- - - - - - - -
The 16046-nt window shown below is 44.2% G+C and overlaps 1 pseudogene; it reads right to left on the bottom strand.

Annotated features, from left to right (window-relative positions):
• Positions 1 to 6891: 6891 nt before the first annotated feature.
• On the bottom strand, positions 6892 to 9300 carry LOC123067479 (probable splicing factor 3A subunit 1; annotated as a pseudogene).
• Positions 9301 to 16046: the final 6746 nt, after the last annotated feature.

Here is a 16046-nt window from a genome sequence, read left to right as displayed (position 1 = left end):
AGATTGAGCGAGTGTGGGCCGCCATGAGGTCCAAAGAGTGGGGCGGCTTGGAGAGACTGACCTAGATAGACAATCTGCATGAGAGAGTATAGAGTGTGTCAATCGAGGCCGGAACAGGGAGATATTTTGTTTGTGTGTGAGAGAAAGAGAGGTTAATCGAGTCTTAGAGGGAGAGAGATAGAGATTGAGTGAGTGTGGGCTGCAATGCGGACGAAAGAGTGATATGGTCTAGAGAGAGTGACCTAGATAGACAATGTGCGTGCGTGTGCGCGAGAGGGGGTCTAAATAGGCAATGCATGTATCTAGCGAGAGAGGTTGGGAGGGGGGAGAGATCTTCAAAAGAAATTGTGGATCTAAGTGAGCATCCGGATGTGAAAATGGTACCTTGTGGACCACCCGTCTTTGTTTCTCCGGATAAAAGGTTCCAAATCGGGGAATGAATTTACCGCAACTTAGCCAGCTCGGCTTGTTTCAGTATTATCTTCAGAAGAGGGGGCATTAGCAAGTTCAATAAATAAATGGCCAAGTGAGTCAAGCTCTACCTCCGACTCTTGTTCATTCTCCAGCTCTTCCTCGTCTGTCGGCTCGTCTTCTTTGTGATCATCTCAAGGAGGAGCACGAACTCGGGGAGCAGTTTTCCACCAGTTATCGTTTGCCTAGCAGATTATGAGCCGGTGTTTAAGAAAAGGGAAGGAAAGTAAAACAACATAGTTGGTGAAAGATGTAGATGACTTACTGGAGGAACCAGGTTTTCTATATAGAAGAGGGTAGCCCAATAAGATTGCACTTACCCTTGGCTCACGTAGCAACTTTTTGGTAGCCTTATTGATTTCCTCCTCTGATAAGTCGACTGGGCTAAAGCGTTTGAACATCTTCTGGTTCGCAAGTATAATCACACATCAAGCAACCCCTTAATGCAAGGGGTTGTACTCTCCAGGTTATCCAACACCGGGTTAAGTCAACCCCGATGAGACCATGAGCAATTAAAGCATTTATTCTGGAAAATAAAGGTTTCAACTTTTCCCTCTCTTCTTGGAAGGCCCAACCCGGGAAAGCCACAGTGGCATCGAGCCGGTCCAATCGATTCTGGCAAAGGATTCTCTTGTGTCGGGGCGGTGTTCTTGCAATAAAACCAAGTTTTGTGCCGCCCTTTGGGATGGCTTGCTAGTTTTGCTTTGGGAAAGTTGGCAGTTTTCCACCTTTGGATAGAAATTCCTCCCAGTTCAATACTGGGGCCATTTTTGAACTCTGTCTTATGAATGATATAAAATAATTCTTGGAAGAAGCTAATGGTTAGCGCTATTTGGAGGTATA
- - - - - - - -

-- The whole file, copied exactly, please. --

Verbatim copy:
The 16046-nt window shown below is 44.2% G+C and overlaps 1 pseudogene; it reads right to left on the bottom strand.

Annotated features, from left to right (window-relative positions):
• Positions 1 to 6891: 6891 nt before the first annotated feature.
• On the bottom strand, positions 6892 to 9300 carry LOC123067479 (probable splicing factor 3A subunit 1; annotated as a pseudogene).
• Positions 9301 to 16046: the final 6746 nt, after the last annotated feature.

Here is a 16046-nt window from a genome sequence, read left to right as displayed (position 1 = left end):
AGATTGAGCGAGTGTGGGCCGCCATGAGGTCCAAAGAGTGGGGCGGCTTGGAGAGACTGACCTAGATAGACAATCTGCATGAGAGAGTATAGAGTGTGTCAATCGAGGCCGGAACAGGGAGATATTTTGTTTGTGTGTGAGAGAAAGAGAGGTTAATCGAGTCTTAGAGGGAGAGAGATAGAGATTGAGTGAGTGTGGGCTGCAATGCGGACGAAAGAGTGATATGGTCTAGAGAGAGTGACCTAGATAGACAATGTGCGTGCGTGTGCGCGAGAGGGGGTCTAAATAGGCAATGCATGTATCTAGCGAGAGAGGTTGGGAGGGGGGAGAGATCTTCAAAAGAAATTGTGGATCTAAGTGAGCATCCGGATGTGAAAATGGTACCTTGTGGACCACCCGTCTTTGTTTCTCCGGATAAAAGGTTCCAAATCGGGGAATGAATTTACCGCAACTTAGCCAGCTCGGCTTGTTTCAGTATTATCTTCAGAAGAGGGGGCATTAGCAAGTTCAATAAATAAATGGCCAAGTGAGTCAAGCTCTACCTCCGACTCTTGTTCATTCTCCAGCTCTTCCTCGTCTGTCGGCTCGTCTTCTTTGTGATCATCTCAAGGAGGAGCACGAACTCGGGGAGCAGTTTTCCACCAGTTATCGTTTGCCTAGCAGATTATGAGCCGGTGTTTAAGAAAAGGGAAGGAAAGTAAAACAACATAGTTGGTGAAAGATGTAGATGACTTACTGGAGGAACCAGGTTTTCTATATAGAAGAGGGTAGCCCAATAAGATTGCACTTACCCTTGGCTCACGTAGCAACTTTTTGGTAGCCTTATTGATTTCCTCCTCTGATAAGTCGACTGGGCTAAAGCGTTTGAACATCTTCTGGTTCGCAAGTATAATCACACATCAAGCAACCCCTTAATGCAAGGGGTTGTACTCTCCAGGTTATCCAACACCGGGTTAAGTCAACCCCGATGAGACCATGAGCAATTAAAGCATTTATTCTGGAAAATAAAGGTTTCAACTTTTCCCTCTCTTCTTGGAAGGCCCAACCCGGGAAAGCCACAGTGGCATCGAGCCGGTCCAATCGATTCTGGCAAAGGATTCTCTTGTGTCGGGGCGGTGTTCTTGCAATAAAACCAAGTTTTGTGCCGCCCTTTGGGATGGCTTGCTAGTTTTGCTTTGGGAAAGTTGGCAGTTTTCCACCTTTGGATAGAAATTCCTCCCAGTTCAATACTGGGGCCATTTTTGAACTCTGTCTTATGAATGATATAAAATAATTCTTGGAAGAAGCTAATGGTTAGCGCTATTTGGAGGTATA